Here’s the query:
SELECT dt, t_avg, seven_day_avg::numeric(4,1), (t_avg - seven_day_avg)::numeric(4,1) AS anomaly FROM ( SELECT dt, t_avg::numeric(4,1), avg(t_avg::numeric(4,1)) OVER (PARTITION BY extract(hour from dt)) AS seven_day_avg FROM hourly WHERE dt > current_timestamp - interval ’7 days’ ) AS sevenday WHERE dt > current_timestamp - interval ’24 hours’ ORDER BY dt;
And the result for the last 24 hours of temperature data:
dt | t_avg | seven_day_avg | anomaly ------------------+-------+---------------+--------- 2009-07-10 11:00 | 67.1 | 72.3 | -5.2 2009-07-10 12:00 | 70.8 | 75.8 | -5.0 2009-07-10 13:00 | 72.9 | 77.4 | -4.5 2009-07-10 14:00 | 74.1 | 78.5 | -4.4 2009-07-10 15:00 | 74.6 | 80.2 | -5.6 2009-07-10 16:00 | 75.9 | 80.4 | -4.5 2009-07-10 17:00 | 76.1 | 81.0 | -4.9 2009-07-10 18:00 | 76.9 | 80.4 | -3.5 2009-07-10 19:00 | 76.5 | 79.3 | -2.8 2009-07-10 20:00 | 73.1 | 77.0 | -3.9 2009-07-10 21:00 | 69.1 | 73.5 | -4.4 2009-07-10 22:00 | 63.7 | 68.2 | -4.5 2009-07-10 23:00 | 57.6 | 62.3 | -4.7 2009-07-11 00:00 | 52.1 | 56.5 | -4.4 2009-07-11 01:00 | 48.5 | 52.6 | -4.1 2009-07-11 02:00 | 45.5 | 49.3 | -3.8 2009-07-11 03:00 | 43.4 | 47.9 | -4.5 2009-07-11 04:00 | 42.2 | 47.1 | -4.9 2009-07-11 05:00 | 44.8 | 47.6 | -2.8 2009-07-11 06:00 | 47.5 | 49.7 | -2.2 2009-07-11 07:00 | 51.2 | 53.8 | -2.6 2009-07-11 08:00 | 55.3 | 59.2 | -3.9 2009-07-11 09:00 | 60.4 | 64.0 | -3.6 2009-07-11 10:00 | 65.5 | 68.3 | -2.8
Conclusion? It’s been several degrees cooler in the last 24 hours compared with the last seven days.
And window functions are groovy.
Last winter our vent pipe froze solid and I spent a couple hours in the attic with a heat gun melting the blockage. A couple days ago I noticed that flushing the toilet was pulling water out of the traps in the sink and bathtub, so I knew the vent was getting plugged again. My attempt at a fix over the summer was to put a larger pipe over the vent on the roof so the condensation might happen in the outer pipe, which could be easily removed and cleaned out. Unfortunately, when I got up on the roof today, not only was it impossible to get the outer pipe free, but the growing constriction wasn’t in the outer pipe anyway. Mid-summer my neighbor suggested replacing the section of the vent in the attic with a much larger diameter pipe (6” was his suggestion) and then insulating it. I never got around to it; almost frozen vent pipe; a priori.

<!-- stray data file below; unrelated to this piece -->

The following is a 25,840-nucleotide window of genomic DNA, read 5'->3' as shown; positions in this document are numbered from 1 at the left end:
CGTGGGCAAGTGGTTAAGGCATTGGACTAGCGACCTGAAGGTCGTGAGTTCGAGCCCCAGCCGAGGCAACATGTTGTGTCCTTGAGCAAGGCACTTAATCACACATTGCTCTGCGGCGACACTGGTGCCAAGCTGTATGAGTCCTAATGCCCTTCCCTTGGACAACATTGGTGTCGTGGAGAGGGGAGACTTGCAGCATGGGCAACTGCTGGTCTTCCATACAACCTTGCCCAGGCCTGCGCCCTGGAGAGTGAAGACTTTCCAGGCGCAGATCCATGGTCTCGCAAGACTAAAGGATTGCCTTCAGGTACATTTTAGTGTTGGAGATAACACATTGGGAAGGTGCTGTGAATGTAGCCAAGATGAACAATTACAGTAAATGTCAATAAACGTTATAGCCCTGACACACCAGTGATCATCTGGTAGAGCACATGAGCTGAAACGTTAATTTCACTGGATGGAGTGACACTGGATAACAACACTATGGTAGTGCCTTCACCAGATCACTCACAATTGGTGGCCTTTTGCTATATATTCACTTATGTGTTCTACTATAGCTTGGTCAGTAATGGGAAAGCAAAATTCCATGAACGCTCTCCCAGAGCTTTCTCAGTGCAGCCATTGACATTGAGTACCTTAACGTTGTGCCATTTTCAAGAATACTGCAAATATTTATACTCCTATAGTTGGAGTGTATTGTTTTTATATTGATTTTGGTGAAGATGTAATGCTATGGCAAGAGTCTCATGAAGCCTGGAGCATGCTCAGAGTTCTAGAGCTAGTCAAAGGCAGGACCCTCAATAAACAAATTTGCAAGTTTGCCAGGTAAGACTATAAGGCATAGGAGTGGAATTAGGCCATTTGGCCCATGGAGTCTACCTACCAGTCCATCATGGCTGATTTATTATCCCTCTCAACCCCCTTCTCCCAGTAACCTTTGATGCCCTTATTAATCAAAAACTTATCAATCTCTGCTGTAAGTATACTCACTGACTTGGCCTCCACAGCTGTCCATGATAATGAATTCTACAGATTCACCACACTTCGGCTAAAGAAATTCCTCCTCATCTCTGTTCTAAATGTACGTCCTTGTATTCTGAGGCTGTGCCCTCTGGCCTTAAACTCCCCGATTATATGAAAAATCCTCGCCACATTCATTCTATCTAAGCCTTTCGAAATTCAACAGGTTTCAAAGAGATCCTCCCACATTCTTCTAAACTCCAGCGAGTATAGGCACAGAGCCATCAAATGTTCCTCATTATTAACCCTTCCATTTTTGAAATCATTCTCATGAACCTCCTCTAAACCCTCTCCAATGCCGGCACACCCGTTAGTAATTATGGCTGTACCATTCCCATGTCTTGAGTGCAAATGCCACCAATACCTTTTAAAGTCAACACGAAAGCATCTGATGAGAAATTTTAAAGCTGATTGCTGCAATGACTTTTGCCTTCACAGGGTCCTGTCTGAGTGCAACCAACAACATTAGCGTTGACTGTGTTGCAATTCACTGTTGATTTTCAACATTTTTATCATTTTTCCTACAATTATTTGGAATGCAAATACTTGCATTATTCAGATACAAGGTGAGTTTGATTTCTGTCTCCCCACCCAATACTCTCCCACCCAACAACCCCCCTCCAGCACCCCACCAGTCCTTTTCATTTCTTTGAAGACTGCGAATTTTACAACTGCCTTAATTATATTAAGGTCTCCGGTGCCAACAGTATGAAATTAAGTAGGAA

The total freezing degree days to this point in the winter season has been 2,258,† which ought to give me a pretty good way of estimating when I’ll have another problem. Thus far we’ve had 74 days with an average daily temperature below freezing, and the average temperature for those days was 1.4°F. That’s below normal for the year: nine of the last eleven weeks have been below average. But the heart of the winter is approaching, so it’ll take many fewer than 74 days to double our freezing degree days for the season.
My first attempt to fix the clog was to insert a heat gun into the clean out and let the warm air from the heat gun melt it (shown in the photo). I don’t think this had any real effect. I kept it going for a little over an hour, monitoring the backside of the pipe to make sure the heat gun wasn’t melting it. But it was around -10°F this morning, so I’ll bet the hot air was pretty cold by the time it rose to the ice. The second attempt was using a pipe snake from up on the roof, but it couldn’t go past the constriction, and even if it had, I’m not sure it really would have cleared out much ice. Finally, I dragged a five gallon bucket filled with hot water up onto the roof. I got about three gallons into the vent before it was filled to the top. At first I was nervous that this wasn’t going to work and I’d have three gallons of water turning to ice in the vent, but the water started dropping slowly, and after a minute, the blockage gave way and hot water came plunging down the pipe. I poured the final gallon or two through the pipe, and came down off the roof.
Tomorrow I’ll put some 2” fiberglass insulation around the part of the pipe that’s exposed in the attic, which should help. And I’ll be keeping my eye on the total freezing degree days for the rest of the winter. Once it gets up to 4,000, I may want to go back up on the roof with another bucket of hot water.†SQL query from my weather database: SELECT sum(32.0 - t_avg::double precision) FROM daily;